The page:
FAIRBANKS - A state magistrate set bail at $2 million for Schaeffer Cox, the Fairbanks man accused with four others in a plot to kill several people involved in Alaska law enforcement.
Cox, 26, and the others were arraigned in state court in Fairbanks today.
Bail was set at $2 million apiece for Coleman Barney of North Pole, Michael Anderson of 14 mile Elliott Highway and Karen and Lonnie Vernon of Salcha.
Lonnie Vernon called the 17-page criminal complaint “hearsay on paper. ” None of the others spoke much beyond answering basic questions from Magistrate Alicemary Rasley about their ability to hire an attorney and how long they had lived in the Fairbanks area.
The five, who were arrested Thursday, face several state charges, including conspiracy to commit murder, conspiracy to commit kidnapping and other crimes.
Lonnie Vernon was also arraigned earlier in the day in federal court on charges of threatening to kill U.S. District Court Judge Ralph Beistline and a member of Beistline’s immediate family. Vernon was charged in federal court with threatening to kill Beistline, the chief judge for the U.S. District Court in Alaska, “in the fulfillment of his duties.”
A federal charging document says the threats against Beistline and a member of his family were made on or about Feb. 4 of this year “and continuing” through Feb. 16. The charging document says the threats were “in retaliation for and on account of” Beistline’s rulings against the Vernon and his wife in a federal income tax evasion case. The government says the couple owes about $166,000 back taxes and has attempted to seize their home to satisfy the debt.
The arraignments of the five began in state court just before 3 p.m. Each appeared in court individually by video, the usual practice for arraignments, but were seen on the monitor accompanied by a stronger-than-usual security presence.
The defendants will enter pleas to the charges at a later date.
The five accused in the state case reportedly made “Wanted Dead or Alive” posters with the faces of Capt. Burke Barrick, commander of the trooper detachment based in Fairbanks, trooper Lt. Ron Wall, Superior Court Judge Michael McConahy, Assistant District Attorney Arne Soldwedel and Fairbanks state court administrator Ron Woods, according to the criminal complaint.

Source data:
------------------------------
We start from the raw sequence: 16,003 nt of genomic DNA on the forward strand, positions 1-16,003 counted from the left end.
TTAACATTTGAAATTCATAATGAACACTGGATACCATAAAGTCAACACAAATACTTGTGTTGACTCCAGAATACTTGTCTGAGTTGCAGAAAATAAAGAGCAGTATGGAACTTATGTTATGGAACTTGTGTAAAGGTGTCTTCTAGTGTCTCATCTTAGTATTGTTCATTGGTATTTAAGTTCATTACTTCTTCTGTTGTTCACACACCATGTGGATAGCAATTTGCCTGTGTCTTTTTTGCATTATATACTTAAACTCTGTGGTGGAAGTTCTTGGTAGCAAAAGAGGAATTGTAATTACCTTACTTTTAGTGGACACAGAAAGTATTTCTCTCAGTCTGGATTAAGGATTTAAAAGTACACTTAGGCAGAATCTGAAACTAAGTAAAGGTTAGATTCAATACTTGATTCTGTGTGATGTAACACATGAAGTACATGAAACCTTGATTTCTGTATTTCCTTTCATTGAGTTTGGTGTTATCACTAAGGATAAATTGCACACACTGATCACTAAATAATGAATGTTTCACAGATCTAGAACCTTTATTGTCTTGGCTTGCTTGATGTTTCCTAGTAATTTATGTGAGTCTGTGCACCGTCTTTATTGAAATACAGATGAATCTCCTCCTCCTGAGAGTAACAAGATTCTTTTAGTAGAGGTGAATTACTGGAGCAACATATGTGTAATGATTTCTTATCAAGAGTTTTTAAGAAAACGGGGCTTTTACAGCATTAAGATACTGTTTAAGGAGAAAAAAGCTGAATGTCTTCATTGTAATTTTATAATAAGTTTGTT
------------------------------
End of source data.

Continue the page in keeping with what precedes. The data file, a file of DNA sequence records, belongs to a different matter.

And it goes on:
The group reportedly stockpiled weapons around Fairbanks and conducted surveillance on the homes of the troopers.
Officers and agents from several local, state and federal agencies made coordinated raids Thursday afternoon to roundup the five alleged conspirators. All were reportedly arrested without incident.
At Cox’s arraignment, his attorney, Robert John, argued Cox should be allowed to have firearms in his home if he manages to post bail and be released. John said Cox needed to be armed “so he is not a sitting duck for people who may come after him.”
Rasley wasn’t convinced. “Another judge might choose to allow firearms. Not me,” she said.
Earlier Friday, Lonnie Vernon appeared in federal court wearing an orange prison jumpsuit. He is the only one of the five arrested Thursday to be charged with a federal crime.
Assistant U.S. attorney Steven Skrocki told Magistrate Scott Oravec that Lonnie Vernon is “not of the belief system” that typically follows court orders and should not be released. He said Vernon had harbored a fugitive — though he did not name the fugitive — and had weapons, including a machine gun. Skrocki noted that the possession of the weapons was, by itself, not a crime.
Federal public defender M.J. Haden entered the pleas of not guilty on behalf of Vernon, who spoke openly only regarding his name and address.
A detention hearing was set for 12:30 p.m. Thursday.
Reached by phone after the hearing, Anchorage-based U.S. Attorney Karen Loeffler declined to discuss details of the case that aren’t currently available in public court documents.
Rick Svobodny, a deputy state attorney general, said the Department of Law, including the Fairbanks District Attorney’s office, has worked with the various law enforcement agencies over the last several weeks in “obtaining search warrants for conversations and physical items relating to these people as they related to the charges — conspiracy to commit murder and conspiracy to commit kidnapping.”
Svobodny said the case “does involve weapons at different places around Fairbanks."
Svobodny said state and federal agencies shared much of the responsibility in the weeks leading to the arrests.
“It was a joint investigation,” he said.
Contact staff writer Sam Friedman at 459-7545. Staff writer Chris Eshleman in Juneau contributed to this report.